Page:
In honor of National Book Lovers Day, former President Bill Clinton took to social media on Tuesday to share some of his favorite titles.
The books he recommends range from suspenseful thrillers like "House of Spies," by Daniel Silva to political non-fiction like "Warnings: Finding Cassandras to Stop Catastrophes," by Richard A. Clarke and R.P. Eddy.
While Clinton's experience may be in politics, many of his favorite books can also help people get ahead in business. For instance, "The True Believer: Thoughts on the Nature of Mass Movements," by Eric Hoffer harnesses social psychology to discover what makes an individual become a fanatic. No matter what kind of business you work in, knowing how to make people fans of your product is an invaluable skill.
One book on his list stands out: "How to Get Filthy Rich in Rising Asia," by Mohsin Hamid, which parodies popular get-rich-quick books. Hamid writes, "There are forks in the road to wealth that have nothing to do with choice or desire or effort, forks that have to do with chance."
Check out the full list of books the 42nd president recommends:
"Killers of the Flower Moon," by David Grann tells a true story about the murder of multiple members of the Osage Native American tribe. Grann follows an undercover team of Texas Rangers who work with the Osage community to expose one of the most chilling conspiracies in American history.
This book won the Bancroft Prize from Columbia University and was a Pulitzer Prize finalist. Beckert's nonfiction work traces how the American cotton industry and slave trade impacts modern capitalism. Through this analysis, he is able to better understand and explain modern inequality.
Silva's suspenseful thriller follows an international agent, a shady businessman and a former British model as they hunt down a villainous terrorist in the South of France.
This mystery novel by Louise Penny follows Canadian police officers as they search for the truth behind the death of a beloved professor.
Presidential Medal of Freedom recipient Eric Hoffer uses his understanding of social psychology to investigate how mass movements take shape and what makes a person a fanatic.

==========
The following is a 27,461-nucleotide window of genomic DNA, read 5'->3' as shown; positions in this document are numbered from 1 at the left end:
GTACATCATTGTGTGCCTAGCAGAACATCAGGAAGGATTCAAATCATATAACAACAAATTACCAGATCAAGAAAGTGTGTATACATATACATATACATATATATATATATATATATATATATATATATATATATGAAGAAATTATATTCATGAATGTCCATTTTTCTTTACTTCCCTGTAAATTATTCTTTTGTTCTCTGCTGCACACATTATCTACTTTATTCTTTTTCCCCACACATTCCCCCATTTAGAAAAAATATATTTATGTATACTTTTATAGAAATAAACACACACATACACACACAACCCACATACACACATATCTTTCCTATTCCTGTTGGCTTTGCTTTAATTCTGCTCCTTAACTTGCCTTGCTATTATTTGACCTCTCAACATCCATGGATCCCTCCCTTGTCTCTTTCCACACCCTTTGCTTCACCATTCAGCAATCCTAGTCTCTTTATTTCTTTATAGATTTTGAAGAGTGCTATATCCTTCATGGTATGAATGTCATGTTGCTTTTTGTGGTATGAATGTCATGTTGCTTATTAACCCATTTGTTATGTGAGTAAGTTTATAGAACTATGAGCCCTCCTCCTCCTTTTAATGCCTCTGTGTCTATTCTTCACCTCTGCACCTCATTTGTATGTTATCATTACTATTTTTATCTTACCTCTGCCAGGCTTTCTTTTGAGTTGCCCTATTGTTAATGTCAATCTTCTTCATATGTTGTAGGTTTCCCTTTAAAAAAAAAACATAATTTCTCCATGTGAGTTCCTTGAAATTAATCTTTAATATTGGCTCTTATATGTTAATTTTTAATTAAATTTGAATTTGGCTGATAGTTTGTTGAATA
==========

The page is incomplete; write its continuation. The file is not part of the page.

Itamar Rabinovich uses his experience as a foreign diplomat and academic to paint a picture of Yitzhak Rabin, Israel's first native-born prime minister. Rabinovich's book describes Rabin as "an awkward politician who became a statesman, a soldier who became a peacemaker."
Carly Simon's memoir tells the story of her childhood, rise to fame and the unraveling of her relationships with some of the most famous men of the day including former husband James Taylor.
Hamid's novel uses the style of a self-help book to tell the story of a sickly boy with ambitions of wealth and success. Hamid's final advice when it comes to finance? "Slough off your wealth, like an animal molting in the autumn."
Blindsided: The True Story of One Man's Crusade Against Chemical Giant DuPont for a Boy with No Eyes, by Jim Ferraro
"Blindsided" is an intense legal thriller about attorney Jim Ferraro, who spent 10 years and millions of dollars of his own money to take on DuPont Chemical on behalf of a woman who was exposed to a harmful DuPont product while pregnant, causing her son to be born without eyes.
Before passing away from cancer, neurologist and writer Oliver Sacks wrote a series of essays contemplating life and its meaning. "Gratitude" is a collection of his final work. He writes, "My predominant feeling is one of gratitude. I have loved and been loved. I have been given much and I have given something in return. Above all, I have been a sentient being, a thinking animal, on this beautiful planet, and that in itself has been an enormous privilege and adventure."
In "Warnings," A. Clarke and R.P. Eddy, both national security advisors under President Clinton, investigate how to best predict when a disaster will strike.
Pulitzer Prize-winning journalist Glenn Frankel explores the birth of the western film genre and more specifically, the creation of the film "High Noon" directed by Fred Zinnemann.
Like this story? Like CNBC Make It on Facebook